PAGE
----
What matters most to their customers is something airlines spend a great of time and money trying to find out.
Is it the price of the ticket – regardless of how much time it takes to get there?
Is it the shortest amount of time? Regardless of the price, or a half way house of the two? You might not want to fly for 19 hours with a 3 hour change in the middle but you might fly for 14 with a 2 hour stopover, even if it costs a little more.
Will you only fly direct no matter what?
If you have a choice of airlines, do you care which as long as the price is right? Will you choose between just a handful of preferred airlines or, are you so brand oriented you’ll fly on one, and one only, no matter the price or time involved?
Such are the questions being asked by Qantas as it tries to find a way of peering into the crystal ball of the long distance non-stop flight. Singapore Airlines are right their with them. These two are about to embark on super-long haul flights with the latest aircraft. By 2022 Qantas will have it believes, the longest non-stop flights in the world – and for the first time a direct non-stop to London from Sydney.
And yet it cannot answer the question. Is it too far? Do passengers need to stop and break the journey? Does the thought of 23-26 hours flying in economy seats 17″ wide leave some people too numb at the thought?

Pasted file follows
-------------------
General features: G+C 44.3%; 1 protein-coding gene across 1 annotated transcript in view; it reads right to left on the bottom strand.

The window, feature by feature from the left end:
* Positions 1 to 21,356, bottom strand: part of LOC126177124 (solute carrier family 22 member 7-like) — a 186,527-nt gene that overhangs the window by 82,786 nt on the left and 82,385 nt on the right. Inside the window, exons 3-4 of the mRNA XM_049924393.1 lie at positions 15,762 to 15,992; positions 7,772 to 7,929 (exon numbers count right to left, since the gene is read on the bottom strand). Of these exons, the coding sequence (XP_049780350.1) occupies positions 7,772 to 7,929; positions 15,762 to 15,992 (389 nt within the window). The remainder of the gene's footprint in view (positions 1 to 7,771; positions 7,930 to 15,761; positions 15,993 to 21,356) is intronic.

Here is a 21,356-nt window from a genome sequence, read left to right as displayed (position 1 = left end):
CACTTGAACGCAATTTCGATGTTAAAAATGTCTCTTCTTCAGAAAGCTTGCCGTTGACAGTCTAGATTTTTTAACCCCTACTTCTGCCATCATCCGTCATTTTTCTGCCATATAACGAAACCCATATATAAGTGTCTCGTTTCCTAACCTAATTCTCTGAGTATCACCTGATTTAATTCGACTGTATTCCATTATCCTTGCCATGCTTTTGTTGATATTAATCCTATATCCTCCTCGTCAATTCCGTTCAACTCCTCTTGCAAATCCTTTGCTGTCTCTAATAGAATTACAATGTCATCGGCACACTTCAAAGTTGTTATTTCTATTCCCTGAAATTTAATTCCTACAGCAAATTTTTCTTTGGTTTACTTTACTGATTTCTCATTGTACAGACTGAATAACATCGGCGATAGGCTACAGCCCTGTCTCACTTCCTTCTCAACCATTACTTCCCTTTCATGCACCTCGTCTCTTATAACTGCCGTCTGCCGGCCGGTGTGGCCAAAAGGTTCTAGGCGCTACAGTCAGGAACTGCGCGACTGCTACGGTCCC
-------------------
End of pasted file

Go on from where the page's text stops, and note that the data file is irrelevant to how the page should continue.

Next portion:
How do you keep even business class flyers occupied for an entire day?
Most of all is there actually enough business to make it viable? The economics are already looking marginal and it’s got to work to justify the investment in aircraft.
Whichever aircraft they choose, an A350ULR variant or the 777-8, they already know compromise is essential. Each flight will need 33% more crew and bigger rest areas.
Economy seats will be minimised – their weight to revenue ratio is too low to carry more than 30% over the distances needed. There will be no first class for the same reason. Premium economy and business class are the only seats with sufficient weight:revenue balances to make the flights financially viable.
If I offered you a 27 hour journey time to Sydney from London with a 3 hour stop included in Singapore or Hong Kong for £600 or a direct 23 hour flight for £740 what would you pick?
If it was a 30hr flight with 7 hours in Beijing for £430?
What if Virgin Atlantic – my favourite U.K. airline – were doing it direct in Premium for £900?
Until airlines can get a good view on likely preferences – the ULH – ultra long haul – flight may struggle to be financially viable.
I sat down with some friends and gave them all of the above options. All 5 said they couldn’t imagine being stuck in economy without a break for 24 hours. 4 chose the Singapore option and one Premium Economy direct.
Interestingly nobody else chose premium because they didn’t really understand what it gave them. The one who did had flown it before.
ULH flights are inevitable – but they may very well herald a sharper social division between those who can afford better seats, and value their time, over those whose wallets are not so well endowed.